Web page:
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“We met online.” Ian lunged at me, but his foot slipped on the gravel, giving me plenty of time to make it around to the other side of the car. He rose slowly, holding his hands up in surrender. “All right, all right. You win.”

“Ian, give me some credit. I’ve fought with you for sixteen years. You think I don’t know that the fake out is your go-to move?”

He just raised his hands higher. “Look, even if Mom and Dad do find out, that just means we’re even. I have to deal with the fallout of you messing around with Cubby, and you have to deal with the fallout of me staying in Ireland. Now give me the keys.”

“I told you to stop talking about Cubby,” I said. “And you being embarrassed in front of your friends is not a fallout.”

Rowan’s voice floated out the window. “Is Cubby your oldest brother?”

“No,” Ian said shortly, his eyes on me. “That’s Walt.”

“Oh, right. Walt.” Rowan cracked his door and got out, clutching a jumbo-size box of cold cereal that read SUGAR PUFFS. “Look, guys. As entertaining as this is, we all know you can’t keep this up forever. So why don’t we head inside and grab a real breakfast?” He shook his Sugar Puffs winningly at Ian. “Or something stronger if you need it. A pint? We could talk it through.”

I shook my head. “We aren’t old enough for a pint. And there’s nothing to talk about—”

In a flash of dark hair, Ian slid across the front of the car and clutched my wrist. We settled into a death grip, Ian fighting to wrench the keys from my hands while I curled up like a pill bug, channeling all my energy into keeping my fists closed. Another classic Addie/Ian fight move. In junior high we’d once maintained this position for eleven and a half minutes, and that was over an Oreo. Walter had timed us. “Ian . . . let . . . go.”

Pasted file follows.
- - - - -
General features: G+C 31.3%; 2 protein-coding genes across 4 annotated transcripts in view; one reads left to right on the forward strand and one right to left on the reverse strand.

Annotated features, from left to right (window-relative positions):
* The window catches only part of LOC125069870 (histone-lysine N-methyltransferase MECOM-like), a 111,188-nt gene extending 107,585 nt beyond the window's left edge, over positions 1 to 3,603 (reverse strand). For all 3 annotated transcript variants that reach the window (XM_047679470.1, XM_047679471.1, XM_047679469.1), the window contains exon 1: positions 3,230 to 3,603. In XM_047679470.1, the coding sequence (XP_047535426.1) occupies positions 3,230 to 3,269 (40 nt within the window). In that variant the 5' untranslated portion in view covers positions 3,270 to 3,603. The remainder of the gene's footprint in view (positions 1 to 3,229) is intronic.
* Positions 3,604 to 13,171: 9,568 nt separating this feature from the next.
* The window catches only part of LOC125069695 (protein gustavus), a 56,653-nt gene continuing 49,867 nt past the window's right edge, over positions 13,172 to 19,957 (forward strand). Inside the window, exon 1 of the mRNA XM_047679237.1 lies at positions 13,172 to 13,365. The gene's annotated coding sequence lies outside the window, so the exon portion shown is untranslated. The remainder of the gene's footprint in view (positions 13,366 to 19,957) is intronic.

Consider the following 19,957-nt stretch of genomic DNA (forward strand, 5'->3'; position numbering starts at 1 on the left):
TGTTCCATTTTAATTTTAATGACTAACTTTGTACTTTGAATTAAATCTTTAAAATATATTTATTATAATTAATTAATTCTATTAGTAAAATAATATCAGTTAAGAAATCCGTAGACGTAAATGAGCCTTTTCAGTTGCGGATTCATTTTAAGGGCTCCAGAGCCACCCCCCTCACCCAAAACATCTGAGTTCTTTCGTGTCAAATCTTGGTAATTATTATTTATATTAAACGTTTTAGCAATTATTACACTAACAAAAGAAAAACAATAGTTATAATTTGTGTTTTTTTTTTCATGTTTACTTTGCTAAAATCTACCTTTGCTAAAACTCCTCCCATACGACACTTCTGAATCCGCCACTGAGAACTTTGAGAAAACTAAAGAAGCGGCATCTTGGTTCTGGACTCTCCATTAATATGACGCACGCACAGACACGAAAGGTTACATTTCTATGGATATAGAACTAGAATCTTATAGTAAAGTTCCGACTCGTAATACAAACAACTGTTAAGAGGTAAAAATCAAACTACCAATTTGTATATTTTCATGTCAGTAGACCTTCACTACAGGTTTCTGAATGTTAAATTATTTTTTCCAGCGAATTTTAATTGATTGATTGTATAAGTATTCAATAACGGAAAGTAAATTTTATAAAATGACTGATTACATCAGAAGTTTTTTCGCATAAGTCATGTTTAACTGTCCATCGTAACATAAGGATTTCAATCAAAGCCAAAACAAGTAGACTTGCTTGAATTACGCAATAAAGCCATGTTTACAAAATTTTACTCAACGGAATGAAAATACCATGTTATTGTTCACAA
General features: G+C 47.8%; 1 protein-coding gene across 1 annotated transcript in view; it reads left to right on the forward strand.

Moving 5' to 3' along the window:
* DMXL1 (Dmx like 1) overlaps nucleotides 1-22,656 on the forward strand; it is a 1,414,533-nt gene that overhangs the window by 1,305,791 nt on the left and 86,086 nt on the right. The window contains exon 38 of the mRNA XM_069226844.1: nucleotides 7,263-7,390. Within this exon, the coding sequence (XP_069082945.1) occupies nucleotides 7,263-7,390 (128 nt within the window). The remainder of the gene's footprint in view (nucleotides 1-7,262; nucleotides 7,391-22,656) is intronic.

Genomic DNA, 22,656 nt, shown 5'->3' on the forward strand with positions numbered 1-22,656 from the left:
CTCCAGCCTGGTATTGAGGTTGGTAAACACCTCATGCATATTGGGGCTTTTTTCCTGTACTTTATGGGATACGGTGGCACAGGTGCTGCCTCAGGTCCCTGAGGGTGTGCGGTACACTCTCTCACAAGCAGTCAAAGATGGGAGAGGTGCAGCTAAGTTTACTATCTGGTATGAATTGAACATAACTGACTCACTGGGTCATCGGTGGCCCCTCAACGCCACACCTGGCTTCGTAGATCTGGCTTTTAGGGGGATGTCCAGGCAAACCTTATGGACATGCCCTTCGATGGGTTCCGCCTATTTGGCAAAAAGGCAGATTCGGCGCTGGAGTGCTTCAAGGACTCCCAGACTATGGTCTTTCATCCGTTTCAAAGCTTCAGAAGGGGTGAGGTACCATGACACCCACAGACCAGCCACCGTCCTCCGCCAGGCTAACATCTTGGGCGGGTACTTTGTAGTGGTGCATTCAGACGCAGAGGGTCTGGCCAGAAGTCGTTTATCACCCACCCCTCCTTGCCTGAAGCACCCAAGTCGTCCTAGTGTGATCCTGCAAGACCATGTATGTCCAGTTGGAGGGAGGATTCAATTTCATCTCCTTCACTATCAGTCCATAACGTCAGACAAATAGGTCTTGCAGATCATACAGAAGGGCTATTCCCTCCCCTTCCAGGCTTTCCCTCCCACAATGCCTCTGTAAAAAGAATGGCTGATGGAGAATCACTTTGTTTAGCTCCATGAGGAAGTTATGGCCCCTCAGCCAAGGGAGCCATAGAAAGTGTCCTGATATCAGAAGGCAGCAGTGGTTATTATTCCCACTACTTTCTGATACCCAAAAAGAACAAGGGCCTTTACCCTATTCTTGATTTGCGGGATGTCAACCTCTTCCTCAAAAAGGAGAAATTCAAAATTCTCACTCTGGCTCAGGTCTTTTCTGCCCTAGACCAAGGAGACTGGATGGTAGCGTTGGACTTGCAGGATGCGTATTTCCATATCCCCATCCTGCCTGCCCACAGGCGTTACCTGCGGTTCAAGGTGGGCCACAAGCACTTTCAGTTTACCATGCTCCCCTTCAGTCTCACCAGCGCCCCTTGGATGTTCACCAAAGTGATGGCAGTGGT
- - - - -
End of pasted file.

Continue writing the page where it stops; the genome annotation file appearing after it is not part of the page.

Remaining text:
Rowan leaned back against the car, popping a handful of cereal into his mouth. “You two are the best argument I’ve ever seen for single-child families.” He crunched for a moment, then swallowed. “Okay, here’s a wild idea. Addie, what if you relinquish the keys to my custody and then join us on our first stop?”

“Not a good idea,” Ian said, leveraging his shoulder against mine.

“What do you mean join you?” My elbow plunged directly under Ian’s rib cage.

“Addie,” Ian groaned. “That hurt.”

“That one’s my signature move,” I said proudly.

“Hear me out.” Rowan raised his Sugar Puffs into the air. “The first site is not too far from here. Less than an hour. Addie, you can come with us and learn a little more about what Ian’s doing. Then you two can come up with a solid plan to avoid detection by your parents, and then Addie can be on her way. No death matches involved. ”

First site. Did that mean there was more than one? Curiosity bit into me, but I wasn’t about to start asking questions. Not about a trip Ian was not taking. And especially not when every bit of my energy was currently being channeled into maintaining possession of Rowan’s keys. “We can’t risk missing our flight,” I said, putting a heavy emphasis on the “we.” “Not seeing Lina is not an option.”

“Who’s Lina?”

“My best friend.”

“Oh, duh. The one who moved to Italy.”

“What else did Ian tell you about me?” I asked, doubling down on the keys.

“Don’t flatter yourself,” Ian said. “Believe it or not, we don’t spend all our time talking about you.”

I spun away and tried to run for the hotel, but Ian executed a half tackle, and the keys flew out of my hands, jangling across the gravel. I scrambled for them, but Ian got there first.